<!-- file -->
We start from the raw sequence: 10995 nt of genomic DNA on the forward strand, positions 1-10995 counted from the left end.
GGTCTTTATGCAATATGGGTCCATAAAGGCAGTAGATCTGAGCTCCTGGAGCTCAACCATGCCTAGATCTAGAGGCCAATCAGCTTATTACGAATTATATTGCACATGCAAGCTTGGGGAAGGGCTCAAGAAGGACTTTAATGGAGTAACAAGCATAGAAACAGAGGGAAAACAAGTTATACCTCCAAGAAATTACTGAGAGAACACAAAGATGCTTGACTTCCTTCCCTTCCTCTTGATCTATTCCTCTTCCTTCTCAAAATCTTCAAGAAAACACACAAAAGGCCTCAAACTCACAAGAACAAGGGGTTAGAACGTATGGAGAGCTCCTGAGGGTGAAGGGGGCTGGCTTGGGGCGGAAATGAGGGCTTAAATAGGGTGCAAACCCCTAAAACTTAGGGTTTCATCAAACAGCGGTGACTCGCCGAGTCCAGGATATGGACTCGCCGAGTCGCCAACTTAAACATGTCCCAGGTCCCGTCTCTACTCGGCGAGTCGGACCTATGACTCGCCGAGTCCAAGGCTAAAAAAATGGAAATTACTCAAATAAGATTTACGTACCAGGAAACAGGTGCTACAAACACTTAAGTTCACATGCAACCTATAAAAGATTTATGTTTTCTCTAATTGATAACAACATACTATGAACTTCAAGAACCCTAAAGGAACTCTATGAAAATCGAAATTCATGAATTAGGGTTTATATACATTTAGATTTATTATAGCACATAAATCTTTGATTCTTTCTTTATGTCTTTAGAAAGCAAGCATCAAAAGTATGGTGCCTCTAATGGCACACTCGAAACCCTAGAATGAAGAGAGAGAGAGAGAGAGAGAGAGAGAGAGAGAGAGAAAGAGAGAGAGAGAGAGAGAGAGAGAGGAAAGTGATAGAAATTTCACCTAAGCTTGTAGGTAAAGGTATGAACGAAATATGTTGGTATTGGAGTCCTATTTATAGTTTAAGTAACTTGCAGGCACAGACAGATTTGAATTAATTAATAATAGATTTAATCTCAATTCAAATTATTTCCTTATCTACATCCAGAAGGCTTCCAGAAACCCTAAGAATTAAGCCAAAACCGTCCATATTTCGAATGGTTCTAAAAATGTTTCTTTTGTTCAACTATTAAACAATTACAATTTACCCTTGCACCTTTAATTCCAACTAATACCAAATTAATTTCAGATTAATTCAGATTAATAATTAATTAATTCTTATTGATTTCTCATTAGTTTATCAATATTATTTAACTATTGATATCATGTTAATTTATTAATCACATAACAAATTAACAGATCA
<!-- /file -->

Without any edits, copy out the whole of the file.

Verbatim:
We start from the raw sequence: 10995 nt of genomic DNA on the forward strand, positions 1-10995 counted from the left end.
GGTCTTTATGCAATATGGGTCCATAAAGGCAGTAGATCTGAGCTCCTGGAGCTCAACCATGCCTAGATCTAGAGGCCAATCAGCTTATTACGAATTATATTGCACATGCAAGCTTGGGGAAGGGCTCAAGAAGGACTTTAATGGAGTAACAAGCATAGAAACAGAGGGAAAACAAGTTATACCTCCAAGAAATTACTGAGAGAACACAAAGATGCTTGACTTCCTTCCCTTCCTCTTGATCTATTCCTCTTCCTTCTCAAAATCTTCAAGAAAACACACAAAAGGCCTCAAACTCACAAGAACAAGGGGTTAGAACGTATGGAGAGCTCCTGAGGGTGAAGGGGGCTGGCTTGGGGCGGAAATGAGGGCTTAAATAGGGTGCAAACCCCTAAAACTTAGGGTTTCATCAAACAGCGGTGACTCGCCGAGTCCAGGATATGGACTCGCCGAGTCGCCAACTTAAACATGTCCCAGGTCCCGTCTCTACTCGGCGAGTCGGACCTATGACTCGCCGAGTCCAAGGCTAAAAAAATGGAAATTACTCAAATAAGATTTACGTACCAGGAAACAGGTGCTACAAACACTTAAGTTCACATGCAACCTATAAAAGATTTATGTTTTCTCTAATTGATAACAACATACTATGAACTTCAAGAACCCTAAAGGAACTCTATGAAAATCGAAATTCATGAATTAGGGTTTATATACATTTAGATTTATTATAGCACATAAATCTTTGATTCTTTCTTTATGTCTTTAGAAAGCAAGCATCAAAAGTATGGTGCCTCTAATGGCACACTCGAAACCCTAGAATGAAGAGAGAGAGAGAGAGAGAGAGAGAGAGAGAGAGAGAAAGAGAGAGAGAGAGAGAGAGAGAGAGGAAAGTGATAGAAATTTCACCTAAGCTTGTAGGTAAAGGTATGAACGAAATATGTTGGTATTGGAGTCCTATTTATAGTTTAAGTAACTTGCAGGCACAGACAGATTTGAATTAATTAATAATAGATTTAATCTCAATTCAAATTATTTCCTTATCTACATCCAGAAGGCTTCCAGAAACCCTAAGAATTAAGCCAAAACCGTCCATATTTCGAATGGTTCTAAAAATGTTTCTTTTGTTCAACTATTAAACAATTACAATTTACCCTTGCACCTTTAATTCCAACTAATACCAAATTAATTTCAGATTAATTCAGATTAATAATTAATTAATTCTTATTGATTTCTCATTAGTTTATCAATATTATTTAACTATTGATATCATGTTAATTTATTAATCACATAACAAATTAACAGATCA